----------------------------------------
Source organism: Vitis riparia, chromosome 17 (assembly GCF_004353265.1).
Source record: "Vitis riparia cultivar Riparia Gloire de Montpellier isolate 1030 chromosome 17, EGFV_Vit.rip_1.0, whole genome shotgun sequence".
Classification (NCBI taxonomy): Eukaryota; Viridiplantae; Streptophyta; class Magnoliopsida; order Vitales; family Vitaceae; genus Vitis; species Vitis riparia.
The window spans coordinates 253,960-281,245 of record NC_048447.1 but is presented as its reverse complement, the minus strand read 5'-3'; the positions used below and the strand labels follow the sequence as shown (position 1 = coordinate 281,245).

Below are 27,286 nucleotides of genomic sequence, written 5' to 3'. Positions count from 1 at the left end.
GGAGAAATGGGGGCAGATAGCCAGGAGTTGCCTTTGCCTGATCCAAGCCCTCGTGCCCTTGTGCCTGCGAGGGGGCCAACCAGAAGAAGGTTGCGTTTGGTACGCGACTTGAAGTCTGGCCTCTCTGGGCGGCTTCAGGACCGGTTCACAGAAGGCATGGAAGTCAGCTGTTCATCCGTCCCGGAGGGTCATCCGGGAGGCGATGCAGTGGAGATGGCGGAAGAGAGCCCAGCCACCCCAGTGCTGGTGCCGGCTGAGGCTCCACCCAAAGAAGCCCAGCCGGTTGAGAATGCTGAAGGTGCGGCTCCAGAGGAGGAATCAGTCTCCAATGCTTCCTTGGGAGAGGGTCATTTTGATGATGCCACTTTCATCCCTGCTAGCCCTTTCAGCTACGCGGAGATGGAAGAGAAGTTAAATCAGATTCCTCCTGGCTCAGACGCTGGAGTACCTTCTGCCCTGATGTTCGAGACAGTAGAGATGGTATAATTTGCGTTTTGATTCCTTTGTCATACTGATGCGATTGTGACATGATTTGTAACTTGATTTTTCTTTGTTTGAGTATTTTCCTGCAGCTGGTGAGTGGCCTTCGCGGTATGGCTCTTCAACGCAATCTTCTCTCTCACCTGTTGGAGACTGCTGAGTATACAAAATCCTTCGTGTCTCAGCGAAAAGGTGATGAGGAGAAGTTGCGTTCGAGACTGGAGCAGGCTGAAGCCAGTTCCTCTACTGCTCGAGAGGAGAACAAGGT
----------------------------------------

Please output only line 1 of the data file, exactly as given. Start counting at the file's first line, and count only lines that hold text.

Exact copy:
Source organism: Vitis riparia, chromosome 17 (assembly GCF_004353265.1).